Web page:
I have this vivid memory of seeing The Matrix in the theater. When the agents, dressed in their black suits, got out of the car, everyone groaned–they thought it was a Men in Black reference. Of course, the thing about The Matrix is it fakes being wholly original.
One of the nice things about being technically dynamic and full of great special effects is not having to worry about the actors much. Keanu Reeves is fine. Laurence Fishburne is pretty good. Carrie-Anne Moss’s only good scene is the one romantic one.
Hugo Weaving is great.
Joe Pantoliano is okay. Gloria Foster’s one scene is good. Marcus Chung, the biggest supporting cast member, is annoying and has some rather bad readings.
The Wachowskis composition is startling–it’s an exploration of what Panavision can do, in a way no one’s really done since Spielberg in the seventies.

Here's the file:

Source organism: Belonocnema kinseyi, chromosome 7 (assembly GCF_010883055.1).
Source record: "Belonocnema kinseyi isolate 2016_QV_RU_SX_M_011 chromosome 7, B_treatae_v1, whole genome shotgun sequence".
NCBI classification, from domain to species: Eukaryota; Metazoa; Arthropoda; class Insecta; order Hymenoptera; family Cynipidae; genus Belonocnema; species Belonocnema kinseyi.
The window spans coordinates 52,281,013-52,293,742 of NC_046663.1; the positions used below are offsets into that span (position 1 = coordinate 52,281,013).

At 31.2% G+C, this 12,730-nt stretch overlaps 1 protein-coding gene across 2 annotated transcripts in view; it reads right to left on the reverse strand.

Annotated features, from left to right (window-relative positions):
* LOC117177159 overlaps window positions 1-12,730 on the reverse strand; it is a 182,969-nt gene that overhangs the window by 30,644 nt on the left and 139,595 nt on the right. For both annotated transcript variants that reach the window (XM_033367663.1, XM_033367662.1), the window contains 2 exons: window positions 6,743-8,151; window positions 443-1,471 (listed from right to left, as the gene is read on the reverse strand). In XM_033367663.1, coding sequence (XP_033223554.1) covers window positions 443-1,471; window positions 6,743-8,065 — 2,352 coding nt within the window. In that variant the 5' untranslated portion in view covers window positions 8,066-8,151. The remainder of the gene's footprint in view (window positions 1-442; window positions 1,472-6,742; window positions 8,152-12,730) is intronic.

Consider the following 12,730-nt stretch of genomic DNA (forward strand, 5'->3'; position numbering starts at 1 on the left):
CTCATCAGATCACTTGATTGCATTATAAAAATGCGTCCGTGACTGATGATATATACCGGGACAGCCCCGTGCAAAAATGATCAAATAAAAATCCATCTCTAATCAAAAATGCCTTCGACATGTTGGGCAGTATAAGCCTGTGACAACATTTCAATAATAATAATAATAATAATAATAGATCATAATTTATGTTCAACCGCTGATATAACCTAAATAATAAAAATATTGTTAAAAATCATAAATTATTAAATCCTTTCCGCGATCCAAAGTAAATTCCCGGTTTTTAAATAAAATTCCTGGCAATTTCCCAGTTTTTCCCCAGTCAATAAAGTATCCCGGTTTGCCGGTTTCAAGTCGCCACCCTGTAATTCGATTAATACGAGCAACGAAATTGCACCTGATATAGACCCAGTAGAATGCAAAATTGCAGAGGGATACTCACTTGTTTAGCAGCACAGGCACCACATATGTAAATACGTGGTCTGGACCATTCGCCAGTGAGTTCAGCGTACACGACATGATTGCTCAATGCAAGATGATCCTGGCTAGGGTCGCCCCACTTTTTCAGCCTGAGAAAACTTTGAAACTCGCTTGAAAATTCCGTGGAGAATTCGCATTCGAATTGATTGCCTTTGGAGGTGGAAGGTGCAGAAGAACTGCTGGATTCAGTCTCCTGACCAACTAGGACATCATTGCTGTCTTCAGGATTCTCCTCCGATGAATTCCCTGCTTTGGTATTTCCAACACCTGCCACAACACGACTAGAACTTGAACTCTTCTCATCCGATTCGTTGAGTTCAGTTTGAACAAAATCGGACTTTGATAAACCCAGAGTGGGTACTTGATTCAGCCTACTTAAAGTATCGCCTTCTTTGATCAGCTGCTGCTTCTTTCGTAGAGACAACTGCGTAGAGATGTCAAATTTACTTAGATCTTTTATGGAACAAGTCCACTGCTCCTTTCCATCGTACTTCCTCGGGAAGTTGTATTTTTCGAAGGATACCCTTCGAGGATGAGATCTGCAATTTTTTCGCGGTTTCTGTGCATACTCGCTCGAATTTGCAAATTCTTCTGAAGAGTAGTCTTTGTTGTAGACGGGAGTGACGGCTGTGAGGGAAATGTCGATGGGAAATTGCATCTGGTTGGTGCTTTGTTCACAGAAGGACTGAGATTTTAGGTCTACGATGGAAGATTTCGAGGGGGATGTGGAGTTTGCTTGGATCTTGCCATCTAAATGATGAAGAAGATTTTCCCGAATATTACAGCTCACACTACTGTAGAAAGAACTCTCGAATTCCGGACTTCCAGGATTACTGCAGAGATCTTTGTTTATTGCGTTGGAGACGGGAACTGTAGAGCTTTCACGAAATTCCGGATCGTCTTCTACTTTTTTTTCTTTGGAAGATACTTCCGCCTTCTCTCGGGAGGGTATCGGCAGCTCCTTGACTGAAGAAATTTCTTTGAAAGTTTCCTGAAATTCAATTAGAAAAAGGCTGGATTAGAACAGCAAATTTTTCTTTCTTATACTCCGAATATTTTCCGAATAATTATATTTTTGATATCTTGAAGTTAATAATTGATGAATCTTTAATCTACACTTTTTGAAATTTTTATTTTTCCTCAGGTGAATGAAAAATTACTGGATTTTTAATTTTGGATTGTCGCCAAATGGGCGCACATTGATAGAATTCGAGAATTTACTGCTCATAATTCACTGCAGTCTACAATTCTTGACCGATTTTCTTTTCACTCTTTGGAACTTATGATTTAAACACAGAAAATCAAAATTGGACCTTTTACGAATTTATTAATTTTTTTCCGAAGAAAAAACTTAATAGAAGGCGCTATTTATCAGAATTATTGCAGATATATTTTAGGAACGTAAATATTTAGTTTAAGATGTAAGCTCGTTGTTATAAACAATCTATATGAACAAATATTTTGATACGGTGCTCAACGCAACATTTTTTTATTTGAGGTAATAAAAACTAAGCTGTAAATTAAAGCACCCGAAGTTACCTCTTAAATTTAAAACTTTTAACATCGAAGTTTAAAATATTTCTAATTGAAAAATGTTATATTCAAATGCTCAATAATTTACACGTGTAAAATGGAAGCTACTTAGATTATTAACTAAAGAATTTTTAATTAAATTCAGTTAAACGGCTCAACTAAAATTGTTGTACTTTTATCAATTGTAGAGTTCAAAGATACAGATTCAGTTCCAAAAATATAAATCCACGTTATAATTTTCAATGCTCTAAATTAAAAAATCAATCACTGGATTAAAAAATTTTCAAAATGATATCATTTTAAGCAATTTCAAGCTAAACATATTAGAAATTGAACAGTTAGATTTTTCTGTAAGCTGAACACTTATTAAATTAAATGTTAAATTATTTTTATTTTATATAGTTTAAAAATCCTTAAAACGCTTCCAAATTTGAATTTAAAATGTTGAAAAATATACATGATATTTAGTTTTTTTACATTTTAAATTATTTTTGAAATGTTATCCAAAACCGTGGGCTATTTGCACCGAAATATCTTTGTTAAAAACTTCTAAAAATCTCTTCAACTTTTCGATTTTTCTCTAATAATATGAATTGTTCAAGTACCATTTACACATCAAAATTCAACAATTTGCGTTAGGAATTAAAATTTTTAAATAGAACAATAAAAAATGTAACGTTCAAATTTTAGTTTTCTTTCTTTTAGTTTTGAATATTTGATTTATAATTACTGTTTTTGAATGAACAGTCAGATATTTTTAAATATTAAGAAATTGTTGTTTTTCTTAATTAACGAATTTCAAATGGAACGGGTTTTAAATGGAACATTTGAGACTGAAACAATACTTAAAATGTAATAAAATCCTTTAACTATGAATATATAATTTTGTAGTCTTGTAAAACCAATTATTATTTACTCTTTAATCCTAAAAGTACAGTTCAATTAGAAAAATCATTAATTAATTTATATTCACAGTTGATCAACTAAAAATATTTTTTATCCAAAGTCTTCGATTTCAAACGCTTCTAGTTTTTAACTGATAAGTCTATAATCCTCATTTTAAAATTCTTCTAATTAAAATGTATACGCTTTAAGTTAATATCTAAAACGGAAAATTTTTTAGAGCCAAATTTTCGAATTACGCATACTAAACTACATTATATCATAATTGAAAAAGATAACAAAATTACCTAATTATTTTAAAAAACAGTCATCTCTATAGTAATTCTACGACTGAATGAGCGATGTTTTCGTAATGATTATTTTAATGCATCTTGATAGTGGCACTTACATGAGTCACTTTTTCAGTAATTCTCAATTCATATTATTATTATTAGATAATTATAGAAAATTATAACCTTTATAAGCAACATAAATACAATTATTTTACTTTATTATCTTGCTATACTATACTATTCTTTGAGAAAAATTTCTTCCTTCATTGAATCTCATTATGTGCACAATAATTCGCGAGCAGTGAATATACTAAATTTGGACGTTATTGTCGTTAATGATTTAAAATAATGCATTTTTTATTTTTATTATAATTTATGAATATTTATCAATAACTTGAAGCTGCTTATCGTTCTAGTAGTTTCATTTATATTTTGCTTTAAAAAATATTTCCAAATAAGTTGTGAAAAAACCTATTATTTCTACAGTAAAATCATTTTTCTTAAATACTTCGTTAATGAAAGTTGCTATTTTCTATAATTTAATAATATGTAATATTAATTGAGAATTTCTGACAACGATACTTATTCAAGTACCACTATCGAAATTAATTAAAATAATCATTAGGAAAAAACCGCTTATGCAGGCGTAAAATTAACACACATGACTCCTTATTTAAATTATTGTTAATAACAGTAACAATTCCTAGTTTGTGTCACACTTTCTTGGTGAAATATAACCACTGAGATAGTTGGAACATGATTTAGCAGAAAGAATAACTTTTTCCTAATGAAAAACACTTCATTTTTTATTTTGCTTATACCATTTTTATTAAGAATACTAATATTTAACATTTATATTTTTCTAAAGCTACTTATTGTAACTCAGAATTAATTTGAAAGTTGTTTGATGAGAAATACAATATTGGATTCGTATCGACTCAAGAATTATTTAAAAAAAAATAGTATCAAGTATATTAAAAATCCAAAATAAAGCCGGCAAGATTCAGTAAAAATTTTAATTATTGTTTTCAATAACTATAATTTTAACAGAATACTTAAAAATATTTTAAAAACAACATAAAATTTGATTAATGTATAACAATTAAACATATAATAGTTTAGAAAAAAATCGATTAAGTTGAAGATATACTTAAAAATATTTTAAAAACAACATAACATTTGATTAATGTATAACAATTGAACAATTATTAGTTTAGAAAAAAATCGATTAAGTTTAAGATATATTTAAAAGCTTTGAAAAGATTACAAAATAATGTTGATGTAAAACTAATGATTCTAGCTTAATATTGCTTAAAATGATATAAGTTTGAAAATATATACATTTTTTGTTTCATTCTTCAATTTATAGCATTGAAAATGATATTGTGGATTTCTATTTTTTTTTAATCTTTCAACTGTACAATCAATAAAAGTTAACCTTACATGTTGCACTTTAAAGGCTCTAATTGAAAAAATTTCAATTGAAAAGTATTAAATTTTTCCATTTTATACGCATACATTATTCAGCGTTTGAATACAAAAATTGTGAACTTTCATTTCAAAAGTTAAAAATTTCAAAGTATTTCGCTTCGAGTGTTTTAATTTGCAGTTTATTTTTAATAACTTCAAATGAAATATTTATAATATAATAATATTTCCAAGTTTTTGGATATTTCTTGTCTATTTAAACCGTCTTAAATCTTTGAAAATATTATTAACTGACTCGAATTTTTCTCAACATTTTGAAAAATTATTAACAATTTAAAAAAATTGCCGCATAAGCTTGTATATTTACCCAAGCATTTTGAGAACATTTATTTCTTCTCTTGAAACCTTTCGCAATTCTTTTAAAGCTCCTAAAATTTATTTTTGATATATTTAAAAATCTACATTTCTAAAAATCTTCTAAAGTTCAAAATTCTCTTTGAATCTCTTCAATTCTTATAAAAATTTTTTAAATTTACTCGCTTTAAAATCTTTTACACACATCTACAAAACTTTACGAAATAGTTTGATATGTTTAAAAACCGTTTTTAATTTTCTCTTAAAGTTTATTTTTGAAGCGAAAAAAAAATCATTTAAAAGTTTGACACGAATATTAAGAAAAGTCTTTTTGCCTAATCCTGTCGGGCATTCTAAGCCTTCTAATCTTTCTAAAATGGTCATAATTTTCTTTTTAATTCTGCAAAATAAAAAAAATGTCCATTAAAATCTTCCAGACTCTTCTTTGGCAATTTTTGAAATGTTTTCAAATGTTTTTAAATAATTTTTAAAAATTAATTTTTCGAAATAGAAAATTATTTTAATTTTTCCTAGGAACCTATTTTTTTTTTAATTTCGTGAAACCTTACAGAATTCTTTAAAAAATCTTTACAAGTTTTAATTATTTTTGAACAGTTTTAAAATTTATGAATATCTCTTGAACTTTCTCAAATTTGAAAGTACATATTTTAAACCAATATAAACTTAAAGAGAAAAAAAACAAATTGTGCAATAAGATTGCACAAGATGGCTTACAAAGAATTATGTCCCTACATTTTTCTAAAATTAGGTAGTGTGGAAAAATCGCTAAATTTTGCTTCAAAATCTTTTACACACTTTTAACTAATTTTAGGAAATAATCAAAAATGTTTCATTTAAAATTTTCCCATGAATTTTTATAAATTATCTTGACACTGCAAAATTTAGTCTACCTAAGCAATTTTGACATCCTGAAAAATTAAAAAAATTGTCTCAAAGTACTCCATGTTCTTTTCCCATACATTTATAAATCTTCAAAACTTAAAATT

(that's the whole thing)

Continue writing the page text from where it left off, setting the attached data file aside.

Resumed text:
Don Davis’s music is great.
I always notice it and don’t want to forget, especially now. The Matrix is unique in being a mainstream American movie where the leaders are black–Fishburne, Foster; looking at how Iron Man or Batman use their black characters, things have clearly gone downhill. Now, we have tokenism for the twenty-first century.
I haven’t seen the film in about nine years. It’s better than I remember it. Not as startling as the first viewing, but solid. The lack of plot originality isn’t an issue–it’s so well-made, not just technically, but as a communal filmgoing experience.
Written and directed by Lana and Lilly Wachowski; director of photography, Bill Pope; edited by Zach Staenberg; music by Don Davis; production designer, Owen Paterson; produced by Joel Silver; released by Warner Bros.
Starring Keanu Reeves (Neo), Laurence Fishburne (Morpheus), Carrie-Anne Moss (Trinity), Hugo Weaving (Agent Smith), Gloria Foster (Oracle), Joe Pantoliano (Cypher), Marcus Chong (Tank) and Julian Arahanga (Apoc).